The Dreamers by Karen Thompson Walker
Published by Random House
Publication date: January 15, 2019
Genres: Fantasy, Fiction, Science Fiction
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The Dreamers opens with one of the greatest sources of angst for college girls—dorm life. Mei’s roommate, Kara, is wildly popular after only a month at school, while Mei cannot find her way into any social group. She’s left on the sidelines until it is Kara who slips away, by falling asleep one night…and not waking up. It’s nothing so nefarious as death, it’s just sleep. Soon enough, more girls in the dorm fall asleep and don’t wake, leaving school officials perplexed. From this vaguely concerning beginning, author Karen Thompson Walker lulls the reader into a scenario that is as troubling for its mystery as it is for its implications.
What is first a highly isolated incident in one dorm at one college soon starts enveloping a small California town. Doctors and scientists descend and with no known cause, theories abound. Paranoia soon follows and the government intervenes, quarantining the entire city. A city now filled with conscious people who can’t leave and unconscious people with increasing medical needs. Walker follows both, picking characters with lives as disparate as two little girls whose doomsday-prepping father succumbs to the virus to a botany professor to an heir to a pharmaceutical fortune. And what is known about the sleepers? Little, except that they are dreaming. Intensely dreaming.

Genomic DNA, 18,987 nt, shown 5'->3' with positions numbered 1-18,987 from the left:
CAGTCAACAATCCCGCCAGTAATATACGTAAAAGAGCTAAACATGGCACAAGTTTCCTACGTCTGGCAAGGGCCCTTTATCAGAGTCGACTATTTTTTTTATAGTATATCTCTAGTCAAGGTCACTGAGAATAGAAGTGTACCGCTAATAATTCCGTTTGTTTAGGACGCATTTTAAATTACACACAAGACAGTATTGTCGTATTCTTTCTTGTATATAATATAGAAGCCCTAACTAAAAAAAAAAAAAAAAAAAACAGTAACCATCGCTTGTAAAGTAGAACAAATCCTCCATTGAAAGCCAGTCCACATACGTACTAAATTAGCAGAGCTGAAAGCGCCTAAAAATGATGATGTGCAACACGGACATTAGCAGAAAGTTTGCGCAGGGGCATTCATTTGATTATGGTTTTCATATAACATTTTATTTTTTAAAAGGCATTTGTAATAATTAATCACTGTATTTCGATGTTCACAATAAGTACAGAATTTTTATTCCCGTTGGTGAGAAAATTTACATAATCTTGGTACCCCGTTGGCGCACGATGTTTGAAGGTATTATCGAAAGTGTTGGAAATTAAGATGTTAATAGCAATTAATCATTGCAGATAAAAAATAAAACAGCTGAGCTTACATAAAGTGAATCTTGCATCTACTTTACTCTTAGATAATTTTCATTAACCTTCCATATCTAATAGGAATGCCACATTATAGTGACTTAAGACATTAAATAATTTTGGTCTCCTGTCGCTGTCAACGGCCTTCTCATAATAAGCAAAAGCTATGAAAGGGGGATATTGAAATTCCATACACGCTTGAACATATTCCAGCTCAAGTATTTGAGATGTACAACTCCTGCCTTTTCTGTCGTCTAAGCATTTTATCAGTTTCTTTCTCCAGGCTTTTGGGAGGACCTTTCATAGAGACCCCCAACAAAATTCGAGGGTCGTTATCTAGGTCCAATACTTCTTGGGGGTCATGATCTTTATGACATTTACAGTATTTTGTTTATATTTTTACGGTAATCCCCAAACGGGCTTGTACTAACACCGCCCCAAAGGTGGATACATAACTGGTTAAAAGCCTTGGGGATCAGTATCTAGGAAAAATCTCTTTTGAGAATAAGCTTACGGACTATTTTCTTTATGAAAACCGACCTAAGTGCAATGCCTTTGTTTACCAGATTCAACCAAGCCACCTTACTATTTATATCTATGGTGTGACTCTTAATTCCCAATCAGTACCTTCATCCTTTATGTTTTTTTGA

It’s at this point, I’m reminded of two Stephen King novels: The Dome and, more recently, Sleeping Beauties. In the first, a town is suddenly cut off from the world by an invisible dome and, in the second, women start falling asleep around the world. The difference is that King is the master of taking bad situations to their worst possible conclusion while Walker opts for more subtlety. The Dreamers is not a horror story. There are no mutants or gore. There is only the increasing unease as everyday life becomes precarious, uncertain. The countless things we don’t have to think about, until we do, because they go very wrong. In this space, Walker resembles King as she lasers in on human nature when normal life disappears.
Walker uses the title of The Dreamers to great effect. The novel itself feels dreamy, with a slower pace and otherworldly quality. And, just like a dream, when it ended I was wasn’t quite sure what it was about. Which isn’t necessarily bad, because it means food for thought and takes the novel beyond straight up science fiction. At best, my sense is that Walker is toying with the idea of consciousness and if, in fact, the world we’re each in now is a dream. Are we actually sleeping and upon awaking will believe that our dreams were real? What then?